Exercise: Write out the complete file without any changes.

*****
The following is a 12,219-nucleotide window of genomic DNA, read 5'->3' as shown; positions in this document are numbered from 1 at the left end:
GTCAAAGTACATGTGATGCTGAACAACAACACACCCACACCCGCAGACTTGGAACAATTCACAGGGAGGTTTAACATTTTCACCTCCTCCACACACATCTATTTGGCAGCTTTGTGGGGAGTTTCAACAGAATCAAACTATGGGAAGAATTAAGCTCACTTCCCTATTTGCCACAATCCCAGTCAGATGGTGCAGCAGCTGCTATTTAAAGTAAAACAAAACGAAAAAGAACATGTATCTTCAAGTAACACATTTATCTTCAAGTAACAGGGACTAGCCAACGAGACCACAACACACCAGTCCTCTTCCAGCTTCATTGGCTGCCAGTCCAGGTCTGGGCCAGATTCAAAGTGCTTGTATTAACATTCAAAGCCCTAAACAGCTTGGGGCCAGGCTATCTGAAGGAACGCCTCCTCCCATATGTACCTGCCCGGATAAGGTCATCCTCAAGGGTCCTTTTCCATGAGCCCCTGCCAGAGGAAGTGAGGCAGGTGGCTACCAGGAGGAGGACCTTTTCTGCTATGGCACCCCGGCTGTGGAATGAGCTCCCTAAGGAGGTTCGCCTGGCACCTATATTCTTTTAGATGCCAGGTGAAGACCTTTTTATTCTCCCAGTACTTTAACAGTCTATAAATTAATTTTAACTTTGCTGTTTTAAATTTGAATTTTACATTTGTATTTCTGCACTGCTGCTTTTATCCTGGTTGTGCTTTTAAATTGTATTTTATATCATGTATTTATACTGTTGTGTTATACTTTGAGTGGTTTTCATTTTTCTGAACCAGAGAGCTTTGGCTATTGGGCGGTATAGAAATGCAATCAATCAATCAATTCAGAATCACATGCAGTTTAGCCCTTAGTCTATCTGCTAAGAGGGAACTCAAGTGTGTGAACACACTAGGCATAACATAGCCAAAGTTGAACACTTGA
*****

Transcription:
The following is a 12,219-nucleotide window of genomic DNA, read 5'->3' as shown; positions in this document are numbered from 1 at the left end:
GTCAAAGTACATGTGATGCTGAACAACAACACACCCACACCCGCAGACTTGGAACAATTCACAGGGAGGTTTAACATTTTCACCTCCTCCACACACATCTATTTGGCAGCTTTGTGGGGAGTTTCAACAGAATCAAACTATGGGAAGAATTAAGCTCACTTCCCTATTTGCCACAATCCCAGTCAGATGGTGCAGCAGCTGCTATTTAAAGTAAAACAAAACGAAAAAGAACATGTATCTTCAAGTAACACATTTATCTTCAAGTAACAGGGACTAGCCAACGAGACCACAACACACCAGTCCTCTTCCAGCTTCATTGGCTGCCAGTCCAGGTCTGGGCCAGATTCAAAGTGCTTGTATTAACATTCAAAGCCCTAAACAGCTTGGGGCCAGGCTATCTGAAGGAACGCCTCCTCCCATATGTACCTGCCCGGATAAGGTCATCCTCAAGGGTCCTTTTCCATGAGCCCCTGCCAGAGGAAGTGAGGCAGGTGGCTACCAGGAGGAGGACCTTTTCTGCTATGGCACCCCGGCTGTGGAATGAGCTCCCTAAGGAGGTTCGCCTGGCACCTATATTCTTTTAGATGCCAGGTGAAGACCTTTTTATTCTCCCAGTACTTTAACAGTCTATAAATTAATTTTAACTTTGCTGTTTTAAATTTGAATTTTACATTTGTATTTCTGCACTGCTGCTTTTATCCTGGTTGTGCTTTTAAATTGTATTTTATATCATGTATTTATACTGTTGTGTTATACTTTGAGTGGTTTTCATTTTTCTGAACCAGAGAGCTTTGGCTATTGGGCGGTATAGAAATGCAATCAATCAATCAATTCAGAATCACATGCAGTTTAGCCCTTAGTCTATCTGCTAAGAGGGAACTCAAGTGTGTGAACACACTAGGCATAACATAGCCAAAGTTGAACACTTGA